What is the difference between ossify and calcify?
Medically speaking, ossify refers to the process by which bone forms, or by which tissue (usually cartilage) changes into bone. Ossification is a natural process that starts in utero and which comprises several different steps—one of which is the deposit of calcium salts, also known as calcification. Calcify, however, only refers to the deposit of calcium salts in soft tissue and is not synonymous with ossify. Ossification creates bone tissue, which is more than simply a deposit of calcium salts.
Both ossify and calcify have gained more general uses as well. Calcify refers to hardening, to becoming inflexible and unable to change:
What were once upstart revisionist currents calcified into self-regarding academic sub-specialties, sponsoring plenty of analysis but little fundamental debate.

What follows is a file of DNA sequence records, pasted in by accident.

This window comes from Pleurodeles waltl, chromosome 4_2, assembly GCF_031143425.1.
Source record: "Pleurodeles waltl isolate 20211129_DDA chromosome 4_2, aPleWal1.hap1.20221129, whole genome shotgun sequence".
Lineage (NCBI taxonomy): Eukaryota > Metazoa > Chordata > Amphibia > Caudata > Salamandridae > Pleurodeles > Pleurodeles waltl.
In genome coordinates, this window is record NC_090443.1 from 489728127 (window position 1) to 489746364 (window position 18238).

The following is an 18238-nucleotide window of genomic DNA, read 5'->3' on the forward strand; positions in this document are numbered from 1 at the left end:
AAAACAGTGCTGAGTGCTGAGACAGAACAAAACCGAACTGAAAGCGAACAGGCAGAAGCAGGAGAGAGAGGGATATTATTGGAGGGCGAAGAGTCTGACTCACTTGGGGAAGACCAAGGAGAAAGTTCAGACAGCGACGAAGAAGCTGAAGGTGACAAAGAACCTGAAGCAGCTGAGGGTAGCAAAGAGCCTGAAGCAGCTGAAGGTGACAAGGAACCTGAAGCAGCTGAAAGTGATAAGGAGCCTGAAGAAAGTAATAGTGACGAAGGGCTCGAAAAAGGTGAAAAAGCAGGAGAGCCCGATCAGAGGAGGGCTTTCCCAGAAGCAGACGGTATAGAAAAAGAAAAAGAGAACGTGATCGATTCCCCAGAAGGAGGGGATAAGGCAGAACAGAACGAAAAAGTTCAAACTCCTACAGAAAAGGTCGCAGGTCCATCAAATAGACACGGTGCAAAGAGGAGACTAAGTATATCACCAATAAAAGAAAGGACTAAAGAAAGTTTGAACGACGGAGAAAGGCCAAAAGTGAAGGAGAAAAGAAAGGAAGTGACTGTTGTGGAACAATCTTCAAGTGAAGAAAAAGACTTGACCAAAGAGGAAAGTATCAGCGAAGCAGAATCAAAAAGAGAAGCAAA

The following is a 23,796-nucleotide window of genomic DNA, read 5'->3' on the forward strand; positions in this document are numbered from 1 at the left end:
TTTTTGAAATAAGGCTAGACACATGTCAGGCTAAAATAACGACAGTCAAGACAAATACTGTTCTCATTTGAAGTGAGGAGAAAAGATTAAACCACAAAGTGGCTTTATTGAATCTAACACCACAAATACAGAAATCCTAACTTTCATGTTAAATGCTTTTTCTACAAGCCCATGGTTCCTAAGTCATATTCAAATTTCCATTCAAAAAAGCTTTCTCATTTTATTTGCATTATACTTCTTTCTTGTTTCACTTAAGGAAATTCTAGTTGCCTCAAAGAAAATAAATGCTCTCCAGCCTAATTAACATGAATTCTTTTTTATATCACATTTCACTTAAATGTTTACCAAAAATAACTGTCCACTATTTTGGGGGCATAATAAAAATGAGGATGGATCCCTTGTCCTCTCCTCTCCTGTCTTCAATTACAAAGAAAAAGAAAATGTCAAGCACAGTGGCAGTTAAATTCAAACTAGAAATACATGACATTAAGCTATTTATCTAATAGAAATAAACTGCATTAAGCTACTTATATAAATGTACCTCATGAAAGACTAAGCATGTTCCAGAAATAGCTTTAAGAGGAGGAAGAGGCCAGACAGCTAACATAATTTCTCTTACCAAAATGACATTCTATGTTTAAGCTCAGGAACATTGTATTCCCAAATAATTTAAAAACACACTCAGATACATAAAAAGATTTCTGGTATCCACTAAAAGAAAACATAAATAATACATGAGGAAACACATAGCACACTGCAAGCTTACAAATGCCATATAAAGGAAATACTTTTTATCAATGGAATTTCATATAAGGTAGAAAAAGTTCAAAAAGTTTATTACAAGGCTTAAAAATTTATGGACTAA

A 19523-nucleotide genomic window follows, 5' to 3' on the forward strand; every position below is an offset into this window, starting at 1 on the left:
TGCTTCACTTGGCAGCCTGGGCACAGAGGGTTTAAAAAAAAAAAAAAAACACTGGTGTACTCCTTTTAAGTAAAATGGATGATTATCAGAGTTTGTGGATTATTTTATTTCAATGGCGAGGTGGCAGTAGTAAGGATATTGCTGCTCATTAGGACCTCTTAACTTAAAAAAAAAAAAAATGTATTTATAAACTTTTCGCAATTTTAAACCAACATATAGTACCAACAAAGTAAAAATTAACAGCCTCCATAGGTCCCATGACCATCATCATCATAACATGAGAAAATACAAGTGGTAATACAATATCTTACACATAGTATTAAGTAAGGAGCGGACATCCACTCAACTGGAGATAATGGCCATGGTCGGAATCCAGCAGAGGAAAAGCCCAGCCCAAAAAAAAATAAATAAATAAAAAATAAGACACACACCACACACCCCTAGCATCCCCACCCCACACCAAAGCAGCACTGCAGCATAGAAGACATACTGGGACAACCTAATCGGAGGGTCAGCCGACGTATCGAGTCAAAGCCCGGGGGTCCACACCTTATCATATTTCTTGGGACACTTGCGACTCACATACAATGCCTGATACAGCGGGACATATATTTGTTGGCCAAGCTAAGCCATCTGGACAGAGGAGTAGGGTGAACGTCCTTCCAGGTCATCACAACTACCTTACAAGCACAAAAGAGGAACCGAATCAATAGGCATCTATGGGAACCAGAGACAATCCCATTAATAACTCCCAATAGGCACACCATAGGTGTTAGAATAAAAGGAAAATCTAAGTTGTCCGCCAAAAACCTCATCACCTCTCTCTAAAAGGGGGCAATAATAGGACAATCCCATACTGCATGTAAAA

— Sean Wilentz, The New Republic, 2 July 2001
Ossify refers to becoming inflexible, conventional, and resistant to change:
For these writers, the ossified ideologies of the world, imbedded in the communal imagination, block vision, and as artists they respond not by criticism from without but by confrontation from within.
—Robert Coover, The New York Times Book Review, 18 Mar. 1984
While ossify generally has a slightly more disparaging connotation to it than calcify does in general uses, our evidence shows that the two words are beginning to merge semantically.
First Known Use of calcify
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Britannica English: Translation of calcify for Arabic speakers
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